Free Spirit: like a Fox

 

I first came across Jake Fox when he was competing in the Gold Coast’s greatest showdown for buskers – Battle of the Buskers – hosted by Buskers by the Creek in October 2015. He was amongst fine company that night and now with a new album just about to be released, it seemed like a good time to catch up.

Jake has just finished the Bachelor of Popular Music program at Griffith University and has been included in the SEED program, but he’s not entirely done with study. He’s still completing a psychology degree.

“I started in 2013 and graduated last year,” he said, adding that the BPM course was a lot of fun. “I met all the people I’m working with at the moment. A lot of like-minded people. Not just musically, but outside stuff too.”

When I ask him to elaborate, the 24 year old says things like environmental concerns go hand-in-hand with music. “We all have sustainability concerns and stuff like that.”

His new album Free Spirit was recorded at the studios at Griffith and will be launched (with band) on 2 April with Wren Klauf, Pirates of the Tempest and Audsox in support. It’s his second album.

“This is more serious,” he says. “I’m trying to do it all properly. The first one was to get gigs and online presence and the second one, hopefully is to make an impact.”

Jake says the inspiration for his songs come largely from nature. “I guess I’ve got a more natural style, it just comes to me through things like surfing, adventuring, exploring. Also movies.”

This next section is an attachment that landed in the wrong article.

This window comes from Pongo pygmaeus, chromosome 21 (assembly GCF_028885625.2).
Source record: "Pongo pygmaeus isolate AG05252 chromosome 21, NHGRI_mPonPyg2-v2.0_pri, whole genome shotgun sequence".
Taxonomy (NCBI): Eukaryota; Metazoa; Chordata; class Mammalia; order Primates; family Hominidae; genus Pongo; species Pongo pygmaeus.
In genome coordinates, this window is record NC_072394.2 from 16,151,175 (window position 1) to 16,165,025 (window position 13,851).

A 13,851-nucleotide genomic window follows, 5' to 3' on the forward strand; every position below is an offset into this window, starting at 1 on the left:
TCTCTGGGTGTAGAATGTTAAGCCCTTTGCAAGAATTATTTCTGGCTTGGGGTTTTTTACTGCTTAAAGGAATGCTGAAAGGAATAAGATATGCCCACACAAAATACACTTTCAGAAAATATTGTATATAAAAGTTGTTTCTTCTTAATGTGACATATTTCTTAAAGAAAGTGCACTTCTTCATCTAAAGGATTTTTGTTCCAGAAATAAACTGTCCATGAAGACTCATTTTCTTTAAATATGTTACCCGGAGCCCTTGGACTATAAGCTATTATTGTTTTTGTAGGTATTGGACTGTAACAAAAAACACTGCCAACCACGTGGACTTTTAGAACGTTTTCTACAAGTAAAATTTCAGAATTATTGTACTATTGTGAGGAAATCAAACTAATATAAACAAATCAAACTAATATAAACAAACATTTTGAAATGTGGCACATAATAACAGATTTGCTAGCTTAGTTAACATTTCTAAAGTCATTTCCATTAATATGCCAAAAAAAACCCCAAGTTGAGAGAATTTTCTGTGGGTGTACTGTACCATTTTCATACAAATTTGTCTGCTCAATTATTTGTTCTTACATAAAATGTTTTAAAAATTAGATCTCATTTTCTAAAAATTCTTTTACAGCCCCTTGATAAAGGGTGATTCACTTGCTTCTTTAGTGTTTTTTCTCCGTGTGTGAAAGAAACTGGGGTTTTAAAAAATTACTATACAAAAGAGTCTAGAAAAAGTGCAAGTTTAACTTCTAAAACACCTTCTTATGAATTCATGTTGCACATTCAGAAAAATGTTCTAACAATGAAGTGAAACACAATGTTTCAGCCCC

“For me it’s mainly observing things. Songs don’t have to be exactly about me, but putting myself in the shoes of someone experiencing those things.”

We move onto talking about Jakes’ new album. He’s focused on getting as much social media coverage as possible with a couple of singles out ahead of the long-player’s launch. He said he’s only just getting his head around the album himself.

“I’ve just got the concept of it,” he said. “It’s funny that that happens after you record it all. It’s about beginnings and endings – losing relationships and then finding them again, life and death, the circles of life – all that sort of thing.”

“We’ve also tried to do a bit of different production with the songs,” he said.  “To make the songs into a bit of a journey… all these diff sections and bouncing guitar parts off each other. It’s just a little different to the standard pop production.”

Jake describes his solo work as “cruisy, surfy, acoustic.” He said his band which comprises Shooty Tanahashi (drums), Elliot Hahn (also studying BPM), Rebecca Pentti (flute) and Niall McDicken (bass) is more “reggae-rock-funk.” McDicken also produced most of the album.

“At the launch, we’ll see what happens. We’ll songs off the album, get a bit funky. A lot of my style is trying to get those emotional slower songs out and get people into that. But by midway I’m trying to get people to dance and get into it.”

Free Spirit is out 2 April via Bandcamp and other sites. It’ll be available online for $15 or at gigs for $20. The launch, on the same date, features Jake Fox Band + Wren Klauf + Pirates of the Tempest + Audsox at Currumbin Creek Tavern.

 

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